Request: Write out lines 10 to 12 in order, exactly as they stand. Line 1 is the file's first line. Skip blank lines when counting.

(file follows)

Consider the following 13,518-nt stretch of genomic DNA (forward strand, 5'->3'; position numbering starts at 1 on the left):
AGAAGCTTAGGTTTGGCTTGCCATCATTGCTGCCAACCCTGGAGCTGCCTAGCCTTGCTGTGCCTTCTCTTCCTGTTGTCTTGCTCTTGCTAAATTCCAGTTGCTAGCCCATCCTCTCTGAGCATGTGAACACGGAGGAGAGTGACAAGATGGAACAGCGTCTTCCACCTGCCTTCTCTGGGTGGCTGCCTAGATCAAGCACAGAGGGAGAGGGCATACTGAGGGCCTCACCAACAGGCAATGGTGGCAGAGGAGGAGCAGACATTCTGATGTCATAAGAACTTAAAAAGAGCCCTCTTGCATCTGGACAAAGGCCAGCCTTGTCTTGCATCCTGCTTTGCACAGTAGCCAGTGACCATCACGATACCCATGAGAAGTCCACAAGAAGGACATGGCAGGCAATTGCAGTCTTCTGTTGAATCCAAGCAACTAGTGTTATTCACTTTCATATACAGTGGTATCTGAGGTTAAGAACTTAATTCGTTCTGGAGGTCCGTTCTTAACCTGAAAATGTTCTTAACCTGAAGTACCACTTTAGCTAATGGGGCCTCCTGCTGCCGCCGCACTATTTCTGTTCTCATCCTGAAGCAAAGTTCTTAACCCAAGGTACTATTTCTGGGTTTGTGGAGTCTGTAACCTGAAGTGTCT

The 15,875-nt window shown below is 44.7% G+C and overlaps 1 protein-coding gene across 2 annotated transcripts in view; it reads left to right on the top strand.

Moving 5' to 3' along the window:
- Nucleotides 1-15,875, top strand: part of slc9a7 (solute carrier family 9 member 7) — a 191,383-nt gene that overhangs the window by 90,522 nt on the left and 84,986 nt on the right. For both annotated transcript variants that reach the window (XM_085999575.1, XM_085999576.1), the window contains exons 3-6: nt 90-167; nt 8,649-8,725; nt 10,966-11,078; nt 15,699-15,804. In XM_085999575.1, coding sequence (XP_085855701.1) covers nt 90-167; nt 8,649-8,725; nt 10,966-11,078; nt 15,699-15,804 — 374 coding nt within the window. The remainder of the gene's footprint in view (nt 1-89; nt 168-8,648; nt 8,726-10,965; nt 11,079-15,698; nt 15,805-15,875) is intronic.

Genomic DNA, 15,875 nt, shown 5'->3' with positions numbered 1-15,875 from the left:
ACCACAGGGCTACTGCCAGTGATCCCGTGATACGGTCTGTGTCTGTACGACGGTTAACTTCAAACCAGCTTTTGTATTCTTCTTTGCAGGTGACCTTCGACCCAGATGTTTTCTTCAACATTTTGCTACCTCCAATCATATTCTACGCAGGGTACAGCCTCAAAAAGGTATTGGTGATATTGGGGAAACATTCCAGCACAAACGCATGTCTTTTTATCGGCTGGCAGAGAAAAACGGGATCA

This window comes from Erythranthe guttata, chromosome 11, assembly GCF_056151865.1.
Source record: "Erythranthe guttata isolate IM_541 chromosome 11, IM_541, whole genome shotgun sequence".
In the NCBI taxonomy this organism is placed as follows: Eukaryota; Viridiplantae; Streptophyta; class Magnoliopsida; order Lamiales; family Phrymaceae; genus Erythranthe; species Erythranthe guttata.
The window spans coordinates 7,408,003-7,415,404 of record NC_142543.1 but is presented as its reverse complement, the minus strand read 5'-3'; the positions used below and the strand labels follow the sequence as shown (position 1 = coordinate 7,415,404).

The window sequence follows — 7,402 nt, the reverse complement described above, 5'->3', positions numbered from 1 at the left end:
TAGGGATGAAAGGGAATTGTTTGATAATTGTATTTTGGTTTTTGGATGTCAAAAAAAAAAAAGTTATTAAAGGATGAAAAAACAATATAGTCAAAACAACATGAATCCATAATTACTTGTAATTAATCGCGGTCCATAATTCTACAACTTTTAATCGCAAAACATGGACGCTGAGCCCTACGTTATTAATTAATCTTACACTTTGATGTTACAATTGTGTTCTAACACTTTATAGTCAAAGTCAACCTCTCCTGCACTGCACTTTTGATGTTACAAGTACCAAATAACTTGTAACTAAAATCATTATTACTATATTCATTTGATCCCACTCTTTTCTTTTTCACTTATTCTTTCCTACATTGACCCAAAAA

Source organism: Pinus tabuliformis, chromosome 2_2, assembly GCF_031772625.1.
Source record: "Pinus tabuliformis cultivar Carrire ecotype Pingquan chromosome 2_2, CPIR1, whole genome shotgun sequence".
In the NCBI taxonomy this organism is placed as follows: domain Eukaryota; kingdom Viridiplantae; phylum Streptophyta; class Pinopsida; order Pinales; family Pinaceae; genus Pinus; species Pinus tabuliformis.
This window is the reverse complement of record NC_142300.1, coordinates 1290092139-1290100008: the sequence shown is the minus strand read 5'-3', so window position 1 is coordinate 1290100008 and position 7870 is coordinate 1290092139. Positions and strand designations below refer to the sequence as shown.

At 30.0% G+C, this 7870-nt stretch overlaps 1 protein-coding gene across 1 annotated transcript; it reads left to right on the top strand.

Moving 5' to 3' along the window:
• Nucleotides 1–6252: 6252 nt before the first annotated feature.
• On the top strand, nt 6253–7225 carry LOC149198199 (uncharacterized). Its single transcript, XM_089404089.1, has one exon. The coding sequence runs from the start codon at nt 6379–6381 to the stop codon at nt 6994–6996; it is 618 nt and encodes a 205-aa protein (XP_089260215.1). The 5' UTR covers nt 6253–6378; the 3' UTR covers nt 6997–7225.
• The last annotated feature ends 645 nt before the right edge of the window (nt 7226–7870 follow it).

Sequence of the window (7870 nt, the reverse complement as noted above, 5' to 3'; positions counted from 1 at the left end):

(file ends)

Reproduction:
In the NCBI taxonomy this organism is placed as follows: Eukaryota; Viridiplantae; Streptophyta; class Magnoliopsida; order Lamiales; family Phrymaceae; genus Erythranthe; species Erythranthe guttata.
The window spans coordinates 7,408,003-7,415,404 of record NC_142543.1 but is presented as its reverse complement, the minus strand read 5'-3'; the positions used below and the strand labels follow the sequence as shown (position 1 = coordinate 7,415,404).

The window sequence follows — 7,402 nt, the reverse complement described above, 5'->3', positions numbered from 1 at the left end: